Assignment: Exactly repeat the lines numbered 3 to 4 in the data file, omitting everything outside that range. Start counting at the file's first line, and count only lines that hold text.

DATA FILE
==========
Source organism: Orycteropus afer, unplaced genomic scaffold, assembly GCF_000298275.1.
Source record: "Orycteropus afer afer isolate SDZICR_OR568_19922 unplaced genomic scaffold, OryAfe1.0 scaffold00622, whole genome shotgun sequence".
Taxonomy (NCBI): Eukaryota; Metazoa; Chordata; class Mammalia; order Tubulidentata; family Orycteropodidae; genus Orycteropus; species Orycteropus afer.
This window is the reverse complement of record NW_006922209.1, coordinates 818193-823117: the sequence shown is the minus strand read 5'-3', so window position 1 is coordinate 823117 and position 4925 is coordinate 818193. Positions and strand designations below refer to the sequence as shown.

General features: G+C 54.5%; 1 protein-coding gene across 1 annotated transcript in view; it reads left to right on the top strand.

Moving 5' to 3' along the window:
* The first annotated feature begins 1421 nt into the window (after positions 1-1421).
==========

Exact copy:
Taxonomy (NCBI): Eukaryota; Metazoa; Chordata; class Mammalia; order Tubulidentata; family Orycteropodidae; genus Orycteropus; species Orycteropus afer.
This window is the reverse complement of record NW_006922209.1, coordinates 818193-823117: the sequence shown is the minus strand read 5'-3', so window position 1 is coordinate 823117 and position 4925 is coordinate 818193. Positions and strand designations below refer to the sequence as shown.